By Climate Guest Blogger on Jun 24, 2010 at 1:48 pm
Although the BP oil spill seriously threatens those who live along the Gulf of Mexico, U.S. intransigence on climate change threatens the entire world; a fact that is causing rising anger around the world. Yet the U.S. Congress continues to resist action on climate change on the basis that it will harm some U.S. economic interests, while ignoring our duties, responsibilities, and obligations to others to reduce U.S. greenhouse gas emissions to the U.S. fair share of safe global releases. For this reason, while the BP oil spill can be rightfully be understood as a disaster, U.S. Congressional inaction on climate change must be understood as a huge moral failure leading to an even greater disaster.
Our guest blogger today is Donald A. Brown is Associate Professor for Environmental Ethics, Science, and Law at Penn State. He blogs at ClimateEthics.
Only after Republicans retire from Congress can they deliver a blunt assessment of the extremists who have seized control of the Grand Oil Party. MSNBC host Joe Scarborough, a former Republican congressman from Florida, wipes the floor with Minority Whip Eric Cantor (R-VA), as Think Progress reports:
Yesterday, Florida Senate candidate Marc Rubio (R-FL) waffled on the dangers of offshore drilling even as his state’s beaches were being destroyed by the BP oil disaster. “I hope we reach a point where we don’t use any petroleum,” he told CNN’s Wolf Blitzer, “but in the short term, the truth is that America has to increase its domestic energy production.” Rubio said that he only wanted more deep-water drilling “if it can be done safely,” but then claimed that it’s “being done safely all over the world”:
So now you’re talking about deep-water drilling. And I only want to see it if it can be done safely. And that’s why it’s so important that we study why this happened. And if you tell me we’re going to have to put up with a couple of more of these, of course not. But can it be done safely? There is evidence that it can be done safely. It’s being done safely all over the world.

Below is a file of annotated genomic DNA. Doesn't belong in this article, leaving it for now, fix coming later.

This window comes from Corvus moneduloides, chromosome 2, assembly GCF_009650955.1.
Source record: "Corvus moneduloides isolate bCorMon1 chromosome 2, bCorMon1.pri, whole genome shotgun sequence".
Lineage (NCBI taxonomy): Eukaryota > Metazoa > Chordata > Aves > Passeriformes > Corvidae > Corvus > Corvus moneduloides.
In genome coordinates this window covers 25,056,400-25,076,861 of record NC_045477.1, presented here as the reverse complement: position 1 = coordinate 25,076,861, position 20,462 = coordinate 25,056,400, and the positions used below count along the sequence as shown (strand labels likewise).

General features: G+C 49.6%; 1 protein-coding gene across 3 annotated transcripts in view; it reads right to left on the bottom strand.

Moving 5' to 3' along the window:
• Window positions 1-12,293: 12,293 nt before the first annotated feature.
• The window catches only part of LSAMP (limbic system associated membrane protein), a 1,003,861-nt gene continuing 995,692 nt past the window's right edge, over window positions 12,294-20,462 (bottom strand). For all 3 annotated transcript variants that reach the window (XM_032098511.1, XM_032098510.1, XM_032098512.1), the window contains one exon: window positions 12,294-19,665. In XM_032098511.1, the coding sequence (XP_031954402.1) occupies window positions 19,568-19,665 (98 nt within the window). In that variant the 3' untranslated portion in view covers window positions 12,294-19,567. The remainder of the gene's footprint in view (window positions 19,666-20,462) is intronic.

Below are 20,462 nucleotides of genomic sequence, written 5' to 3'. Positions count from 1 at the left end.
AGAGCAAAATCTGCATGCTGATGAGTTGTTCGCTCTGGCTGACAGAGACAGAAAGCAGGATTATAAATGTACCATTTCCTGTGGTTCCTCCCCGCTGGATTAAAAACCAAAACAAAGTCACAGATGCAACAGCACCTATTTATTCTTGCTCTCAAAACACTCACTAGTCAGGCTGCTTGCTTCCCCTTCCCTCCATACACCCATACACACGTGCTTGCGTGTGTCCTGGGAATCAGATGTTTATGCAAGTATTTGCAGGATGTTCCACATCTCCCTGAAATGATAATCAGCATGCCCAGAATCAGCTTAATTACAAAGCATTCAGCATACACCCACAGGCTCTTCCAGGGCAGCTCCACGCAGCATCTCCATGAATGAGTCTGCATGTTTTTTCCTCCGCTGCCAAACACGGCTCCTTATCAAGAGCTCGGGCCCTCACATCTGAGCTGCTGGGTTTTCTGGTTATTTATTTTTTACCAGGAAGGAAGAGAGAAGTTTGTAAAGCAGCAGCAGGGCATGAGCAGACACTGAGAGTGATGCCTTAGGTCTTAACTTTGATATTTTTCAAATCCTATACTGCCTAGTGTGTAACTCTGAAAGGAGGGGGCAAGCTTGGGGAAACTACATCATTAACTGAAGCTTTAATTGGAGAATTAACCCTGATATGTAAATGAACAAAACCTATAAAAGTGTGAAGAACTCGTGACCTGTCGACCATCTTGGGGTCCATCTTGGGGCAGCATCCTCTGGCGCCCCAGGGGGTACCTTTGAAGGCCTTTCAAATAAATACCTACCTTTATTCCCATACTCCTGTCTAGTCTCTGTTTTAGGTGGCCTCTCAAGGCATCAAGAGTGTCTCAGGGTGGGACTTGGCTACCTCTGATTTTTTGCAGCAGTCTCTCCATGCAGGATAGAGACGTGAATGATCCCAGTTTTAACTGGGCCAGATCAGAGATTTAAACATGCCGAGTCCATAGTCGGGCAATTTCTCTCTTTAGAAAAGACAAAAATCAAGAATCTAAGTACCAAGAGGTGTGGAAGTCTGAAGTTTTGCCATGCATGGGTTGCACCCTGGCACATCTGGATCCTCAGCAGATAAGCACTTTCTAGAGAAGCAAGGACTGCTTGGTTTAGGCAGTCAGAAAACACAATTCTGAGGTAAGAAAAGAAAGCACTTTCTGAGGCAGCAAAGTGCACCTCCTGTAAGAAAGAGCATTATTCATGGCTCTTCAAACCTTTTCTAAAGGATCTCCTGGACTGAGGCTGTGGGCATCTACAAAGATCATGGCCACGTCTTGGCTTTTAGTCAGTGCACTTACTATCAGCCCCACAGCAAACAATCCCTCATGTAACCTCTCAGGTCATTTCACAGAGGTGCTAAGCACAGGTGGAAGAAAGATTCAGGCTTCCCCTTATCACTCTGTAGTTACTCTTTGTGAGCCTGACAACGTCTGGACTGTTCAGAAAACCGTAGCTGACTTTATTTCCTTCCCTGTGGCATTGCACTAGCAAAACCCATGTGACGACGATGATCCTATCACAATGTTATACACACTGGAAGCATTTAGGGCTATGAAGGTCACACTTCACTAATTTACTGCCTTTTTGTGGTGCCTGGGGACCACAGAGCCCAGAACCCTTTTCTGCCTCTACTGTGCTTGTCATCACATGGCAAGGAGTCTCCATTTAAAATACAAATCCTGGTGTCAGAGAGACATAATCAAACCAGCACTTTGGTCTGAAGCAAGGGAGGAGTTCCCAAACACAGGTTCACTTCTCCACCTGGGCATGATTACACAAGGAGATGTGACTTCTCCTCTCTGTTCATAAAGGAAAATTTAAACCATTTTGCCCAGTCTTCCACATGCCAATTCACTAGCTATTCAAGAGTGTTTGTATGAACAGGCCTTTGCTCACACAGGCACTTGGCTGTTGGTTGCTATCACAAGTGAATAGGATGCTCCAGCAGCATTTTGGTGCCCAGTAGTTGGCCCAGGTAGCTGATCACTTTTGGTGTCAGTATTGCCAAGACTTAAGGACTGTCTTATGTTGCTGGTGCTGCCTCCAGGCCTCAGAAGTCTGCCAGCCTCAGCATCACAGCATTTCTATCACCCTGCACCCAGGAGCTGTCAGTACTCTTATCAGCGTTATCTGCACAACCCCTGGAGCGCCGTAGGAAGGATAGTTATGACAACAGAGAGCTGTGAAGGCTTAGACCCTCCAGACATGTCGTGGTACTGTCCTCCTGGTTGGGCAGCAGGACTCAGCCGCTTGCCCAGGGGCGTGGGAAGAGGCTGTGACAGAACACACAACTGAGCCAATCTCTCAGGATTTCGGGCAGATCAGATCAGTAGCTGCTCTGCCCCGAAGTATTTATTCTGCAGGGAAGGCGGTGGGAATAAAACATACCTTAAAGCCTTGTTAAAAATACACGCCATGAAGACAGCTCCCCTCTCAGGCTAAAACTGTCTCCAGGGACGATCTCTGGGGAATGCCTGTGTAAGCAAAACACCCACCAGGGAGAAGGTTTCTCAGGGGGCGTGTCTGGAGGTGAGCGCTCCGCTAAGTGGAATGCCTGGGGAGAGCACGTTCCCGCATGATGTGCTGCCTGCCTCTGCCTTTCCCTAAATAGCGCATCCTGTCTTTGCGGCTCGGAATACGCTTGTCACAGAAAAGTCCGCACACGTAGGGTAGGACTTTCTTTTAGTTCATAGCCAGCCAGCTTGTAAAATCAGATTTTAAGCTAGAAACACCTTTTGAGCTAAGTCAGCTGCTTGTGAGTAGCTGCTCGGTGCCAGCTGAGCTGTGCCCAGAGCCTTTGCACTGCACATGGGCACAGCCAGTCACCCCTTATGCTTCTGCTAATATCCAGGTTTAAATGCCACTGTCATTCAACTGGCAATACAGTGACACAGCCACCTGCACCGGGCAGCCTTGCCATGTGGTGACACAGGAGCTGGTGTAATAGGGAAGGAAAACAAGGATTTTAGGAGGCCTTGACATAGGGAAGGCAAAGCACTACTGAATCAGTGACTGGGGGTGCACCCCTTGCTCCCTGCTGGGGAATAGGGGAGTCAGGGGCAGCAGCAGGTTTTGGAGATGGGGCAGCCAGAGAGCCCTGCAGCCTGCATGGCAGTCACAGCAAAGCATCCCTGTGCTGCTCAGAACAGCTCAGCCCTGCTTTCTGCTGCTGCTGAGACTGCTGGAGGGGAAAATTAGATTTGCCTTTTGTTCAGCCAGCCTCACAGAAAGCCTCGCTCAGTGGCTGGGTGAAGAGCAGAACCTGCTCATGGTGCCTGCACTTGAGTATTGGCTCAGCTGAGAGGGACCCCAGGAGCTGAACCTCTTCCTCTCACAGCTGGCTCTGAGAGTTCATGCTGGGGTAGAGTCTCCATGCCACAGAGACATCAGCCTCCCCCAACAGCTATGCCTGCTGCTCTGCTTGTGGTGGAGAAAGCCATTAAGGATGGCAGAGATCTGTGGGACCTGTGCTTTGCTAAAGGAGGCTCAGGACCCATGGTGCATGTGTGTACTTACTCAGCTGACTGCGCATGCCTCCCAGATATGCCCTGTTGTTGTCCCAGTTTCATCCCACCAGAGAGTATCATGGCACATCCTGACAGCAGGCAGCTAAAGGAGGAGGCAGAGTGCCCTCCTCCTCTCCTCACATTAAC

Rubio’s claim that drilling “can be done safely” only holds water if one ignores BP’s catastrophic blowout in the Gulf of Mexico, the catastrophic Montara blowout in Australia last year, and the litany of deaths, pipeline ruptures, leaks, spills, tanker collisions, fires, and mechanical failures that occur every year in every corner of the world being drilled for oil and natural gas. Quite simply, the evidence proves that offshore drilling isn’t safe. Sadly, no amount of study or preparation can reduce the risk of catastrophic drilling accidents — Nassim Taleb’s “black swans” — to zero. Rubio is in dangerous denial.
Rubio also attacked one of his opponents for the Senate, Gov. Charlie Crist (I-FL), saying that “he was one of the leaders of the ‘drill, baby, drill’ chant just a couple of years ago when he was hoping to become Senator McCain’s vice presidential choice.” Ironically, while Crist did flip-flop on his stance on offshore drilling from opposition to cautious support to opposition again, it is Rubio himself who appeared in advertisements for Newt Gingrich’s American Solutions for Winning the Future, repeating the slogan “Drill Here, Drill Now.”
By Climate Guest Blogger on Jun 24, 2010 at 9:46 am
The drumbeat of public support for comprehensive clean energy and global warming policies beats louder every day. The latest Wall Street Journal-NBC Poll found overwhelming support for comprehensive clean energy legislation that includes carbon pollution reductions. It also registered that cleaning up the BP oil disaster and energy reform is the number two priority of Americans. Finally, it registered another drop in support for the expansion of offshore oil drilling.
By Climate Guest Blogger on Jun 24, 2010 at 8:08 am
Rep. Joe Barton’s (GOBP-TX) apology to embattled BP CEO Tony Hayward for the government’s efforts to ensure compensation for Gulf coast residents last week highlighted two competing visions of government. The first is the progressive vision, that says government should aggressively champion the public interest, holding massive corporations accountable. The second, Barton’s, is the reflexive conservative embrace of big corporations.
GOP state senator Randy Brogdon (OK), who is the “tea party favorite” in his race for the Republican nomination for governor in his state, indicated that he fully and absolutely endorses the second vision. TP has the story of the another member of the GOBP .
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